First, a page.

Another one of the student loan myths to be aware of is the idea that refinancing student loans is a good idea in every situation. Student loan refinancing can be a great way to negotiate a lower interest rate, change your payment schedule or make your loans easier to manage.
But while refinancing private student loans is usually beneficial, you’ll want to be careful about refinancing federal student loans. When federal student loans go through the refinancing process, they’re converted into private student loans and are no longer eligible for federal repayment plans, such as income-driven repayment, or programs, such as Public Service Loan Forgiveness.
If you’re relying on federal protections now or think you’ll need them in the future, it’s probably not a good idea to refinance your federal student loans with a private lender. Think through the pros and cons of refinancing to make the best decision for your student debt.
Another student loan myth is the idea that you need to pay a counselor to get your student loans under control. While there are some reputable student loan counseling services that cost money, you can figure out how to manage your student loans on your own for free.
For example, you don’t need to pay anyone to consolidate your loans or apply for an income-driven repayment plan. And you should never pay a fee in exchange for loan forgiveness, as legitimate student loan forgiveness programs are free.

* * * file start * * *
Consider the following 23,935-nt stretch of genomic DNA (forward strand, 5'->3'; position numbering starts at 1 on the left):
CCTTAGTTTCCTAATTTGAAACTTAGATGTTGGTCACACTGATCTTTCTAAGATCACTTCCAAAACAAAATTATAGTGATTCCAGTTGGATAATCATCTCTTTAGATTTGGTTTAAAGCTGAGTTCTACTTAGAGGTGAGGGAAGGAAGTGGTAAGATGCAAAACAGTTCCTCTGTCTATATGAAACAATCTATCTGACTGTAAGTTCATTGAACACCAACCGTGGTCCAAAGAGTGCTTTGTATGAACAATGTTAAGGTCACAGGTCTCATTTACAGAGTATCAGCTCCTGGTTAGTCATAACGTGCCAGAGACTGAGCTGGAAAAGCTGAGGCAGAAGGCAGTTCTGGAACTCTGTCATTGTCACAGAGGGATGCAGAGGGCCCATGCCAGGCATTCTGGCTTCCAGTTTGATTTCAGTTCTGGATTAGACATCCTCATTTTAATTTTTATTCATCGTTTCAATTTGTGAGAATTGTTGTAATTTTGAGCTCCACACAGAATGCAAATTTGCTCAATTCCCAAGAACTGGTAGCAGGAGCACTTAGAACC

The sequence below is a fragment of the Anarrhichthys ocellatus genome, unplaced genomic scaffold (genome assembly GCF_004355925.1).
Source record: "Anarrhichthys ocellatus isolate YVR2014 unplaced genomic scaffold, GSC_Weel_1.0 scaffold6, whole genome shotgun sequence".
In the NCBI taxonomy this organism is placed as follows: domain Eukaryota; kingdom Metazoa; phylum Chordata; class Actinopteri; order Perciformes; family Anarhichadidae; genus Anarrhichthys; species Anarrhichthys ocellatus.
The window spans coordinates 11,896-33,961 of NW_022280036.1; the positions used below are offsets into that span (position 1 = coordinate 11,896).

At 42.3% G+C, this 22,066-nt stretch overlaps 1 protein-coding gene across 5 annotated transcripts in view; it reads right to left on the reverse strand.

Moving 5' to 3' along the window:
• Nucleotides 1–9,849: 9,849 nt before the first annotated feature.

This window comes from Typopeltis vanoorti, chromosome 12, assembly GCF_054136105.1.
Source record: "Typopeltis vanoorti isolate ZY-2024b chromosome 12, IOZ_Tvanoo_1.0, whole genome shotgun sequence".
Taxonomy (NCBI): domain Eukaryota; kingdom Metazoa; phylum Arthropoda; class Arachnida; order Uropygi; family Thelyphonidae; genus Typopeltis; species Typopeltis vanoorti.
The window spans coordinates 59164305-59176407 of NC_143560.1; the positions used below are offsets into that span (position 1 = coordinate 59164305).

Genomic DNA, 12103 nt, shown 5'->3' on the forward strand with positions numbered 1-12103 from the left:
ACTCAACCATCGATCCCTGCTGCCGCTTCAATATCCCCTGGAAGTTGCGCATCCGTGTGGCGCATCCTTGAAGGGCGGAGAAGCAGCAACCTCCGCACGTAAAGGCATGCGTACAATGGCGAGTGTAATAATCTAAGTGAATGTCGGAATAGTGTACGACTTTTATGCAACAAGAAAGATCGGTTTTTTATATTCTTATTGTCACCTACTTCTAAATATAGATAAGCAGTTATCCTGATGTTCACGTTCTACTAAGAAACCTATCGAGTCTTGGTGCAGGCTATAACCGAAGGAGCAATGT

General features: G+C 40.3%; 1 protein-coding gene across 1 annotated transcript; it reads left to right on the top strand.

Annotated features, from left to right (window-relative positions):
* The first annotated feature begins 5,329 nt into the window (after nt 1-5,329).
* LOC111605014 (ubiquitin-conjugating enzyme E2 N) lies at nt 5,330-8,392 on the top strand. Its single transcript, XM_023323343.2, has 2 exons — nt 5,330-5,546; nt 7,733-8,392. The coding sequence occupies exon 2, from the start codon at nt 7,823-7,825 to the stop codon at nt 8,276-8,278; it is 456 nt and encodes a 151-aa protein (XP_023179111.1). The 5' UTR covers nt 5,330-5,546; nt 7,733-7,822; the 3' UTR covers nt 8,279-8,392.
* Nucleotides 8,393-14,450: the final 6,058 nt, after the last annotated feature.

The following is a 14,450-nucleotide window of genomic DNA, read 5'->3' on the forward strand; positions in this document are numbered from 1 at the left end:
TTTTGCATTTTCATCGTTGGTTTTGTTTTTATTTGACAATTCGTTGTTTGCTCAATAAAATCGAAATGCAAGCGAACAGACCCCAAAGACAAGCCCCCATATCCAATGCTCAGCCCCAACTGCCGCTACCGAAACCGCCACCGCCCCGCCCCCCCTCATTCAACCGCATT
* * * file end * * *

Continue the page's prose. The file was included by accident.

If you’re feeling totally overwhelmed by your debt, a counselor may be able to help you get it under control. But they don’t know any secret information you can’t find on your own, so make sure it’s truly useful before paying anyone for advice on your student loans.
Student loans can be extremely stressful, and it might feel like you’ll never pay off your debt. But don’t despair.
That mountain of debt you have after graduating college might seem insurmountable, but you have options. Some of these options include income-driven plans, refinancing and direct loan consolidation.
Some borrowers also find ways to decrease their spending or increase their income to pay off debt ahead of schedule. For example, this couple in their early 30s paid off over $80,000 in student loans by teaming up together and working hard at it for three years. And this nurse practitioner was able to clear $70,000 worth of school debt in a single year.
Although you might need to make some sacrifices now, your hard work could be worth it when you make that final student loan payment.
One of the best ways to bust student loan myths is to inform yourself with reliable information. Make sure to rely on trusted resources, such as StudentAid.gov or Student Loan Hero.
If you’re applying to refinance student debt, stick with legitimate lenders that have a good reputation for customer service. If you’re still in school, reach out to your financial aid office to connect with trained experts.
In this age of technology, there are a lot of accessible tools to manage your student loan debt. So don’t fall prey to these common student loan myths. Instead, kick them to the curb and take control of your student loan situation by utilizing the best advice available to you.
Rebecca Safier contributed to this report.
Interested in refinancing student loans?Here are the top 6 lenders of 2020!
|Lender||Variable APR||Eligible Degrees|
|1.99% – 5.64%1||Undergrad & Graduate|
|1.89% – 5.90%2||Undergrad & Graduate|
|2.25% – 6.28%3||Undergrad & Graduate|
|1.89% – 6.77%4||Undergrad & Graduate|
|2.39% – 6.01%||Undergrad |
|1.99% – 5.41%5||Undergrad & Graduate|
|Check out the testimonials and our in-depth reviews! |
1 Important Disclosures for Earnest.